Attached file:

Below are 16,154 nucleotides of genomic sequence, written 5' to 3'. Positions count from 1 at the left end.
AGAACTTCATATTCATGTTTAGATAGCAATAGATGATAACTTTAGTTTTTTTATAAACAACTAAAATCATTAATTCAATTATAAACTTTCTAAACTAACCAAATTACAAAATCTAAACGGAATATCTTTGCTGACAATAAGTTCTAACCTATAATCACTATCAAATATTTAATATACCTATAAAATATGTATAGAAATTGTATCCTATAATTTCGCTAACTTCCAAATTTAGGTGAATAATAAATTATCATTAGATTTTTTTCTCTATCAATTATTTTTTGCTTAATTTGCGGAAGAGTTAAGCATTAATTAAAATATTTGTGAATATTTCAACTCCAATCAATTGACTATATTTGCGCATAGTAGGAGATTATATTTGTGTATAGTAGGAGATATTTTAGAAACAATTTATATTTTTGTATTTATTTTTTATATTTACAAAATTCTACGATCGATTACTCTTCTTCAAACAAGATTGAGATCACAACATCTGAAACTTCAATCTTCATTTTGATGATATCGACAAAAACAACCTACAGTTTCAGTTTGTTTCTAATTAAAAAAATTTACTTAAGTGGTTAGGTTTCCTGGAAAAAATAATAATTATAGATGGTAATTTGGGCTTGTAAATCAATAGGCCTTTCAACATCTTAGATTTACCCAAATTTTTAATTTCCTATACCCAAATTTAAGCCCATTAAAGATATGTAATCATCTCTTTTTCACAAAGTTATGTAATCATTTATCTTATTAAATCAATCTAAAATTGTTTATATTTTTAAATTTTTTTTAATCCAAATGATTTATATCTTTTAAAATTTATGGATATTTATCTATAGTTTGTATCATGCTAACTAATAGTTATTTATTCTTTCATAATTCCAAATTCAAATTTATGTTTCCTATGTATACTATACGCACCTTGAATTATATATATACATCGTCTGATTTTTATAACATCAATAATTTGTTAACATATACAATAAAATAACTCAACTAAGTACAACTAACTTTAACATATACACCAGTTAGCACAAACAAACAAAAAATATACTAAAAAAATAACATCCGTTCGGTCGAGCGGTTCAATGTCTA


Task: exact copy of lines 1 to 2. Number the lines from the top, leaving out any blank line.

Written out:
Below are 16,154 nucleotides of genomic sequence, written 5' to 3'. Positions count from 1 at the left end.
AGAACTTCATATTCATGTTTAGATAGCAATAGATGATAACTTTAGTTTTTTTATAAACAACTAAAATCATTAATTCAATTATAAACTTTCTAAACTAACCAAATTACAAAATCTAAACGGAATATCTTTGCTGACAATAAGTTCTAACCTATAATCACTATCAAATATTTAATATACCTATAAAATATGTATAGAAATTGTATCCTATAATTTCGCTAACTTCCAAATTTAGGTGAATAATAAATTATCATTAGATTTTTTTCTCTATCAATTATTTTTTGCTTAATTTGCGGAAGAGTTAAGCATTAATTAAAATATTTGTGAATATTTCAACTCCAATCAATTGACTATATTTGCGCATAGTAGGAGATTATATTTGTGTATAGTAGGAGATATTTTAGAAACAATTTATATTTTTGTATTTATTTTTTATATTTACAAAATTCTACGATCGATTACTCTTCTTCAAACAAGATTGAGATCACAACATCTGAAACTTCAATCTTCATTTTGATGATATCGACAAAAACAACCTACAGTTTCAGTTTGTTTCTAATTAAAAAAATTTACTTAAGTGGTTAGGTTTCCTGGAAAAAATAATAATTATAGATGGTAATTTGGGCTTGTAAATCAATAGGCCTTTCAACATCTTAGATTTACCCAAATTTTTAATTTCCTATACCCAAATTTAAGCCCATTAAAGATATGTAATCATCTCTTTTTCACAAAGTTATGTAATCATTTATCTTATTAAATCAATCTAAAATTGTTTATATTTTTAAATTTTTTTTAATCCAAATGATTTATATCTTTTAAAATTTATGGATATTTATCTATAGTTTGTATCATGCTAACTAATAGTTATTTATTCTTTCATAATTCCAAATTCAAATTTATGTTTCCTATGTATACTATACGCACCTTGAATTATATATATACATCGTCTGATTTTTATAACATCAATAATTTGTTAACATATACAATAAAATAACTCAACTAAGTACAACTAACTTTAACATATACACCAGTTAGCACAAACAAACAAAAAATATACTAAAAAAATAACATCCGTTCGGTCGAGCGGTTCAATGTCTA